Same-sex civil unions a major blow to Catholicism in Italy

Same-sex civil unions a major blow to Catholicism in Italy May 12, 2016

When the Italian Senate – the upper house – approved a civil unions bill, Roberto de Mattei, above, historian and Catholic hardliner, wrote that ‘the approval of homosexual pseudo-marriage in the Senate … is the last stage in the process of dissolution of Italian society which began with the introduction of divorce (1970), then the legalisation of abortion (1978) and has as its next, imminent step, the legalisation of euthanasia.’
But despite voices such as his  railing against the Senate vote earlier this year, Italy’s parliament yesterday backed same-sex civil unions in a vote of confidence for centre-left Prime Minister Matteo Renzi.
Until Wednesday’s vote Italy had been the last major Western democracy not to legally recognise gay partnerships. MPs in the lower house voted 369-193 for the government, ensuring that the civil unions bill will become law.
Ahead of the vote, Mr Renzi wrote on Facebook that:

Today is a day of celebration for so many.

After many delays the civil unions bill was watered down in order to secure the necessary support.
The civil unions bill:
• Does not go as far as civil union laws elsewhere in Europe, the US and Canada, critics say
• A clause that would have enabled gay people to adopt a partner’s biological children was dropped
• There is no blanket ban on adoption, but family judges will decide on a case-by-case basis
• Requirement for gay couples to pledge loyalty was dropped to make a civil union less like marriage
• Gay couples get the right to take each other’s names and receive deceased partner’s pension
De Mattei, in hss blast against the Senate, wrote of the bill:

[It is] iniquitous and unacceptable, not only as it introduces homosexual pseudo-matrimony, but also because it gives rights to homosexuals for being homosexual. According to Catholic doctrine, but even before that, the natural law, homosexuality, or sodomy, is a vice that subverts the principles of the moral order.


The law approved by the Senate is a serious defeat for all Catholics.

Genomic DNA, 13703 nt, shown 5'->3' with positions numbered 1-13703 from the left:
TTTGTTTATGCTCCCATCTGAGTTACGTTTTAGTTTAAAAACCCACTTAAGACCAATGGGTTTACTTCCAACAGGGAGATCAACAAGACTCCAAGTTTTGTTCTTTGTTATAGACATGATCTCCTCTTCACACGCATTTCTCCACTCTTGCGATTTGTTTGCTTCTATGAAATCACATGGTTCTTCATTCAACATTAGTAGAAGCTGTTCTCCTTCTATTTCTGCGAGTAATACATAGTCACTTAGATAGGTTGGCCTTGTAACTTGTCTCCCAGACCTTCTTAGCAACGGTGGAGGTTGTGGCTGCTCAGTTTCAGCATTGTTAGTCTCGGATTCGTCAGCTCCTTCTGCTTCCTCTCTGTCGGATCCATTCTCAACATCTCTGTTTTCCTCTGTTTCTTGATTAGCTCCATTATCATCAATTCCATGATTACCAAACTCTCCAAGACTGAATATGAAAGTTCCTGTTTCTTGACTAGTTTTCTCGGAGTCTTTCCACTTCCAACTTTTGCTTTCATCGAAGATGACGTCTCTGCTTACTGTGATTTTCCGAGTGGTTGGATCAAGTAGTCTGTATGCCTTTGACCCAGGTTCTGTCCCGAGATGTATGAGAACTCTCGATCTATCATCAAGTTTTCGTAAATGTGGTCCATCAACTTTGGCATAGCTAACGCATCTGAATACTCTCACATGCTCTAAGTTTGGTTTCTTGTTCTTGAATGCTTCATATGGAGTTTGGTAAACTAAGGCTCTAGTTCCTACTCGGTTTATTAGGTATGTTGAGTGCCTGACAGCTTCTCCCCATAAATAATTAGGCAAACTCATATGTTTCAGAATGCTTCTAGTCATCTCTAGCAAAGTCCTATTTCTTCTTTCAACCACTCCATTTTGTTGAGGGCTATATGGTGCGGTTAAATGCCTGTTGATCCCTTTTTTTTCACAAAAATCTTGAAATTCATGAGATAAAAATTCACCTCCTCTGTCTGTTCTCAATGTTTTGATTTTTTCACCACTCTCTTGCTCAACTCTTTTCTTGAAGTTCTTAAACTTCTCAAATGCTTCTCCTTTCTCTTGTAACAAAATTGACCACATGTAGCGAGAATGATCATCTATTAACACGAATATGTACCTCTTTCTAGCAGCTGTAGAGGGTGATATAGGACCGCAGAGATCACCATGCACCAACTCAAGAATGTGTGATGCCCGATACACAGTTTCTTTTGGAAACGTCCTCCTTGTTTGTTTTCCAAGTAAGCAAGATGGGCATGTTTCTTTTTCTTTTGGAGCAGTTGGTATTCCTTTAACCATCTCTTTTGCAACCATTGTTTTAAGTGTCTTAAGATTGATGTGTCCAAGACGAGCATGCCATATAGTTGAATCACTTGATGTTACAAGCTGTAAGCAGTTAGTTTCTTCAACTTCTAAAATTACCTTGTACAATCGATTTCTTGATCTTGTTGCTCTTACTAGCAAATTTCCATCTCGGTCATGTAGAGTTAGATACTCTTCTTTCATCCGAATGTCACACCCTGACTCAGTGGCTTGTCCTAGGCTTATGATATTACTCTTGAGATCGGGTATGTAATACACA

In 2013 de Mattei sparked a furious row when he claimed that the Roman Empire collapsed because a “contagion of homosexuality and effeminacy” made it easy pickings for barbarian hordes.
Among other opponents was Nunzio Galantino, Secretary General of the Italian Bishops’ Conference (CEI), who called the civil unions bill:

A defeat for everyone.

Last year, the European Court of Human Rights ruled that Italy had violated human rights by failing to offer enough legal protection for same-sex couples.
The bill’s main sponsor, Democratic Party (PD) Senator Monica Cirinna, called the compromise version a “hollow victory” and only “a first step”.
And the head of the Italian Arcigay campaign group, Gabriele Piazzoni, said:

The glass is half full.

He said the text contains the recognition and protection many gays and lesbians have been waiting for all their lives but that that the omissions from the law “leave a bitter taste”.
In a Facebook post, published before the confidence vote, Renzi spoke fondly of a party colleague, Alessia Ballini, who died of cancer aged 41. While serving in Renzi’s Florence administration, before he became Prime Minister, she campaigned for gay rights and against homophobia.
Said Renzi:

In these crucial hours I keep close to my heart the thought and memory of Alessia. And that’s enough for me. Because laws are made for people, not for ideologies. For those who love, not for those who make declarations. Let’s write another important page for the Italy that we want.

Meanwhile, it is reported from Germany that the country is set to annul the convictions of gay men under a law criminalising homosexuality that was applied zealously in post-war Germany.

Justice Minister Heiko Maas is to overturn the convictions and create a “right to compensation”.
About 50,000 men were convicted between 1946 and 1969, under a 19th-Century law that the Nazis had sharpened.
Homosexuality was decriminalised in 1969, but the legislation was not taken off the books entirely until 1994.
Maas said:
We will never be able to eliminate completely these outrages by the state, but we want to rehabilitate the victims. The homosexual men who were convicted should no longer have to live with the taint of conviction.
Hat tip: BarrieJohn

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